To kickstart sanctions, the US president invokes the International Emergency Economic Powers Act to issue an executive order declaring national emergencies regarding perceived threats. These EOs — which can include a list of blocked people, entities and activities — regulate the US government’s administration of sanctions. The US Congress can also usher in sanctions with legislation that mandates the president and government agencies to take action. Since 1977, 59 national emergencies have been declared, 33 of which are still in place, regulating sanctions programs involving a wide range of countries, such as Syria and Iran, and activites, such as terrorism and transnational crime.
US sanctions can be comprehensive, covering a wide swath of activities with entire countries, such as Cuba, North Korea, Iran and Syria, in effect embargoing them. Since the Clinton administration, however, policymakers in Washington have favored targeted designations of specific individuals, organizations or commercial activities, for example restrictions on the import of rough diamonds from Sierra Leone.
Dubbed smart sanctions, these designations were meant to avoid the broad civilian suffering inflicted by embargoes and instead inflict financial pain on specific targets. Critics argue smart sanctions do not live up to their name and wreak unintended consequences, including the very suffering they are meant to avoid.
One startling example of the ripple effects of such targeted designations was a little-known set of sanctions in 2012 against Belizean businessman John Zabaneh for his alleged role in narcotics trafficking. Zabaneh’s ties to banana farms prompted an Irish importer to cut off its purchases of the farms’ crop, immediately dropping Belize’s exports of bananas by 13.5 percent and leaving hundreds unemployed, according to Reuters.
“Sanctions are never as targeted as they claim to be,” Hicham Safieddine, a lecturer on the history of the modern Middle East at King’s College London, told L'Orient Today.
Safieddine added that US sanctions involving Lebanon “have seriously undermined the stability of the banking sector by creating a chilling effect, and reduced the inflow of foreign capital — even if the major cause of instability from the outset was the monetary and fiscal policies of the Lebanese government and the lending policies of the banking sector.”
“The US law has to be implemented worldwide and in Lebanon,” Salameh told Reuters in May 2016, in reference to a newly introduced law raising the specter of secondary sanctions for banks knowingly facilitating Hezbollah.
An expansion of Washington’s sanctions policy first rolled out in force by the Obama administration, secondary sanctions authorize US action against foreign banks and companies conducting transactions with targets of Washington’s primary sanctions, even when no US person or entity is involved.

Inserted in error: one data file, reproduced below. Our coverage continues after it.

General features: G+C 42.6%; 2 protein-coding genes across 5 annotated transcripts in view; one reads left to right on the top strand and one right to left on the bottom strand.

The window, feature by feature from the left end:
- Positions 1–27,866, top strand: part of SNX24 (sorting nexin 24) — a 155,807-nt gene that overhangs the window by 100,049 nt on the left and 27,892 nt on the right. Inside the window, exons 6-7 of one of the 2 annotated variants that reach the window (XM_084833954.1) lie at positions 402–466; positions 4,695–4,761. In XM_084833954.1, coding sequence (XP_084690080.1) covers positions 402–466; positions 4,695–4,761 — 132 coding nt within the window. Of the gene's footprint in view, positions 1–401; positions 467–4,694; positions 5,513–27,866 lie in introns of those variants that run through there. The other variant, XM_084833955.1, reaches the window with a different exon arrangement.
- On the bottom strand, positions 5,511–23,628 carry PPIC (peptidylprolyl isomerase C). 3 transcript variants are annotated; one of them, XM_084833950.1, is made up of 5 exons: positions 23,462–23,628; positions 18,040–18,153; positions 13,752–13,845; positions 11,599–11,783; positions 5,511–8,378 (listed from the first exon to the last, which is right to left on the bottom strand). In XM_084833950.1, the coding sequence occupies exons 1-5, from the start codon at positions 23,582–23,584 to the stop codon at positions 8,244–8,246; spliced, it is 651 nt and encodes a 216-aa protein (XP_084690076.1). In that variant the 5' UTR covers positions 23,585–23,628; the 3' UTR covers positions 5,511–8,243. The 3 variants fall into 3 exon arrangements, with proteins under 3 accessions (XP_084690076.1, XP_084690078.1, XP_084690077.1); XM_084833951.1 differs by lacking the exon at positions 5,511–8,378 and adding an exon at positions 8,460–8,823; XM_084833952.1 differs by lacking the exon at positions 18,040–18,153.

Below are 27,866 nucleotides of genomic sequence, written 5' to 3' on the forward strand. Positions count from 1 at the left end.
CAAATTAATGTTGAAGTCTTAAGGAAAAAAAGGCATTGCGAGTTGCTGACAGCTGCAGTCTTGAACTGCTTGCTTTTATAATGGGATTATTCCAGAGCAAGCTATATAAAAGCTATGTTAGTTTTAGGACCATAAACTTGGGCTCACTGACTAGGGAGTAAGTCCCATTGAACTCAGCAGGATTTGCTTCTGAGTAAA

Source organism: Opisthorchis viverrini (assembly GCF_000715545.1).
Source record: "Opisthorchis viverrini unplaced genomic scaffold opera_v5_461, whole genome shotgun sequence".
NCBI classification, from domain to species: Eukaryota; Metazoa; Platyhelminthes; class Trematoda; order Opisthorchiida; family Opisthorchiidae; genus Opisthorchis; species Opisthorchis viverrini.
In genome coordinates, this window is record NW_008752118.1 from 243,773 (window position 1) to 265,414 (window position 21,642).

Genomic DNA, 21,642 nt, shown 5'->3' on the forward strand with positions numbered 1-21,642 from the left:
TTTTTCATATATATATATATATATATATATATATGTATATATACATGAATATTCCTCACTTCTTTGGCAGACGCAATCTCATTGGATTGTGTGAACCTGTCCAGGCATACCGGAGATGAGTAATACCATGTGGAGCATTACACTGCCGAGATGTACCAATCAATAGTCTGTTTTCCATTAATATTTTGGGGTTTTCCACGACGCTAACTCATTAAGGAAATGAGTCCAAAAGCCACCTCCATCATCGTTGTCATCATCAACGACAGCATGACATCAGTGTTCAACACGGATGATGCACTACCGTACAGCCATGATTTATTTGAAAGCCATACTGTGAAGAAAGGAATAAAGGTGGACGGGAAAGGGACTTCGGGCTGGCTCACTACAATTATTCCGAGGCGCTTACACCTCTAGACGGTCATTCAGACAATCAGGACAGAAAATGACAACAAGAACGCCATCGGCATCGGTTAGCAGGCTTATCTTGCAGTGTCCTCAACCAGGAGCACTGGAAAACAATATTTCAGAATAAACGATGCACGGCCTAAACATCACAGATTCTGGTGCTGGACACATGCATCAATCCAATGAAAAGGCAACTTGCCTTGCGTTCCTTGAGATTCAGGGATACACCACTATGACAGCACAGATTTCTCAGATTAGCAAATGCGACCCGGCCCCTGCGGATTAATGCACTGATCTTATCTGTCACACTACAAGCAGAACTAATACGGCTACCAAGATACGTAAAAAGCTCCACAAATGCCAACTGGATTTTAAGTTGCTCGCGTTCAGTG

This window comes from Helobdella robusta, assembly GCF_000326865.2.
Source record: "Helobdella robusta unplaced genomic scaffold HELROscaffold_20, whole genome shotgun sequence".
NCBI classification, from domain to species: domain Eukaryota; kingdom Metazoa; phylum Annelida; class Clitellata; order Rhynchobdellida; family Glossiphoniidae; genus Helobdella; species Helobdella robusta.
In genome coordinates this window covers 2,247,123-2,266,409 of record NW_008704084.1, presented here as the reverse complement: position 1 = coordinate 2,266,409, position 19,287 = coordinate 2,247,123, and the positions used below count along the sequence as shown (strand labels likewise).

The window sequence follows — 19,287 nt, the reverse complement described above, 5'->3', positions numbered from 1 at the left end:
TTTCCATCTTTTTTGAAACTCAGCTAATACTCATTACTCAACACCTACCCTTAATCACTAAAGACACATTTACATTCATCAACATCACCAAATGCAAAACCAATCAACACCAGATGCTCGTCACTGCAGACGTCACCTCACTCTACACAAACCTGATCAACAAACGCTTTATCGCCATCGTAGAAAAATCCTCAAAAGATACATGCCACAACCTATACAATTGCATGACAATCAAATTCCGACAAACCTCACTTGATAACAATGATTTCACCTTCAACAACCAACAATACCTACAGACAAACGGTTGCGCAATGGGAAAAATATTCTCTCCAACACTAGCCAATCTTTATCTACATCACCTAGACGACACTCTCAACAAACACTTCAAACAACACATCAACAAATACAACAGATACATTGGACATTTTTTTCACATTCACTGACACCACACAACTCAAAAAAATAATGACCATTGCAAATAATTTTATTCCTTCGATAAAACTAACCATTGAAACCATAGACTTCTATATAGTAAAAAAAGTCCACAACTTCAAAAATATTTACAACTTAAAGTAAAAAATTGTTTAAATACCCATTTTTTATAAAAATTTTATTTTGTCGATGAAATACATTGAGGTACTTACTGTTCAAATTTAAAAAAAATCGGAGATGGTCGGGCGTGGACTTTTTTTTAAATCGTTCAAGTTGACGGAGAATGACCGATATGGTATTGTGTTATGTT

Secondary sanctions are what allows the US to translate the fear of being blacklisted into actual restrictions on foreign entities, according to Mohsen Zarkesh, a Washington-based attorney at the Zarkesh Law Firm, which specializes in US sanctions.
The US implements a number of other, lesser-known sanctions, including on the export of dual-use goods to proscribed companies and businessmen and the denial of visas to current and former officials of foreign governments deemed corrupt. One of the more powerful but least-used US sanctions tools is Section 311 of the Patriot Act, which allows the Department of the Treasury to declare banks and geographic areas, among others, as being of “primary money laundering concern,” effectively blocking their access to the US financial system.
Exponential growth: The numbers game of increasing US sanctions involving Lebanon
US sanctions involving Lebanon mainly revolve around Hezbollah and the conflict in Syria, a reflection of Washington’s foreign policy priorities in the region. L'Orient Today crunched the data made available by the Treasury Department and the results show a dramatic increase in Lebanon-related targeted sanctions under the Obama and Trump administrations.
The opening salvo for US sanctions related to Lebanon came during the Clinton administration as it hoped to broker peace between Israel and Palestine. In January 1995, President Bill Clinton signed an executive order blocking the assets of “terrorists who threaten to disrupt the Middle East Peace Process.” Among those sanctioned were Hezbollah and its leader, Hasan Nasrallah.
Washington’s desire to constrain Hezbollah’s power and its reliance on targeted sanctions to try to achieve this objective can be seen in the increasing number of sanctions from 2001 to the present. During the same time, Hezbollah has grown in political power and military capacities, battling Israel to a stalemate in the July 2006 war and then helping the Syrian regime maintain its stranglehold on power the following decade.